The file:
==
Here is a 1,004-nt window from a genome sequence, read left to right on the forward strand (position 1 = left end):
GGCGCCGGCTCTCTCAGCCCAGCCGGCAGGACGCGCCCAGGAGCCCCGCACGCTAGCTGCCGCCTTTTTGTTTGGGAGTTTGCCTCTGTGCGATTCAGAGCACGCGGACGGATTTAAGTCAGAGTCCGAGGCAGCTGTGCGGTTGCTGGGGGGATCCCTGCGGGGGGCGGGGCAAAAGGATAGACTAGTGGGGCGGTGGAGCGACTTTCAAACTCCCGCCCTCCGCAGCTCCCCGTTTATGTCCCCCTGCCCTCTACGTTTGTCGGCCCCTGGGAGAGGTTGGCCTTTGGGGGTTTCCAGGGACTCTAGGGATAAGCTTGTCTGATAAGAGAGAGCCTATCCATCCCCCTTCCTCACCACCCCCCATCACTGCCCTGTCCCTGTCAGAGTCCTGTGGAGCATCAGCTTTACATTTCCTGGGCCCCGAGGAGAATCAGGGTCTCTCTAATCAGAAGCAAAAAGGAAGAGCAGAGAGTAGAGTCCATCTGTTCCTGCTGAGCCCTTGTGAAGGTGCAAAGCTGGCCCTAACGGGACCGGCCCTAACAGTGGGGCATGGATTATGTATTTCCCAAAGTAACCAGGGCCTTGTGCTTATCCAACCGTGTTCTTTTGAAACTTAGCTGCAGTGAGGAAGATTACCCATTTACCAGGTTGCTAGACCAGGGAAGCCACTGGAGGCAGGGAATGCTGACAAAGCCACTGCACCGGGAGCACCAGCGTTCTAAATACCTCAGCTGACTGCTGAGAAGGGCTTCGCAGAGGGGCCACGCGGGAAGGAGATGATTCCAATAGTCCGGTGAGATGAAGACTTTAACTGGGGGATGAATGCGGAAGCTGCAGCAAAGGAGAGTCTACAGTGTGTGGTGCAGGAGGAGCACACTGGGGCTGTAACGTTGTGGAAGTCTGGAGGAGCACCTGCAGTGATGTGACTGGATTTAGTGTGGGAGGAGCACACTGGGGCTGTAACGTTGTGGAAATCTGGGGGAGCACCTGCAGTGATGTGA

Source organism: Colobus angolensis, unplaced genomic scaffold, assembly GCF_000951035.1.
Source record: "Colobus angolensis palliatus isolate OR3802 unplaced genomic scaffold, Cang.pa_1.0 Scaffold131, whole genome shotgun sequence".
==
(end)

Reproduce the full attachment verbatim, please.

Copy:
Here is a 1,004-nt window from a genome sequence, read left to right on the forward strand (position 1 = left end):
GGCGCCGGCTCTCTCAGCCCAGCCGGCAGGACGCGCCCAGGAGCCCCGCACGCTAGCTGCCGCCTTTTTGTTTGGGAGTTTGCCTCTGTGCGATTCAGAGCACGCGGACGGATTTAAGTCAGAGTCCGAGGCAGCTGTGCGGTTGCTGGGGGGATCCCTGCGGGGGGCGGGGCAAAAGGATAGACTAGTGGGGCGGTGGAGCGACTTTCAAACTCCCGCCCTCCGCAGCTCCCCGTTTATGTCCCCCTGCCCTCTACGTTTGTCGGCCCCTGGGAGAGGTTGGCCTTTGGGGGTTTCCAGGGACTCTAGGGATAAGCTTGTCTGATAAGAGAGAGCCTATCCATCCCCCTTCCTCACCACCCCCCATCACTGCCCTGTCCCTGTCAGAGTCCTGTGGAGCATCAGCTTTACATTTCCTGGGCCCCGAGGAGAATCAGGGTCTCTCTAATCAGAAGCAAAAAGGAAGAGCAGAGAGTAGAGTCCATCTGTTCCTGCTGAGCCCTTGTGAAGGTGCAAAGCTGGCCCTAACGGGACCGGCCCTAACAGTGGGGCATGGATTATGTATTTCCCAAAGTAACCAGGGCCTTGTGCTTATCCAACCGTGTTCTTTTGAAACTTAGCTGCAGTGAGGAAGATTACCCATTTACCAGGTTGCTAGACCAGGGAAGCCACTGGAGGCAGGGAATGCTGACAAAGCCACTGCACCGGGAGCACCAGCGTTCTAAATACCTCAGCTGACTGCTGAGAAGGGCTTCGCAGAGGGGCCACGCGGGAAGGAGATGATTCCAATAGTCCGGTGAGATGAAGACTTTAACTGGGGGATGAATGCGGAAGCTGCAGCAAAGGAGAGTCTACAGTGTGTGGTGCAGGAGGAGCACACTGGGGCTGTAACGTTGTGGAAGTCTGGAGGAGCACCTGCAGTGATGTGACTGGATTTAGTGTGGGAGGAGCACACTGGGGCTGTAACGTTGTGGAAATCTGGGGGAGCACCTGCAGTGATGTGA

Source organism: Colobus angolensis, unplaced genomic scaffold, assembly GCF_000951035.1.
Source record: "Colobus angolensis palliatus isolate OR3802 unplaced genomic scaffold, Cang.pa_1.0 Scaffold131, whole genome shotgun sequence".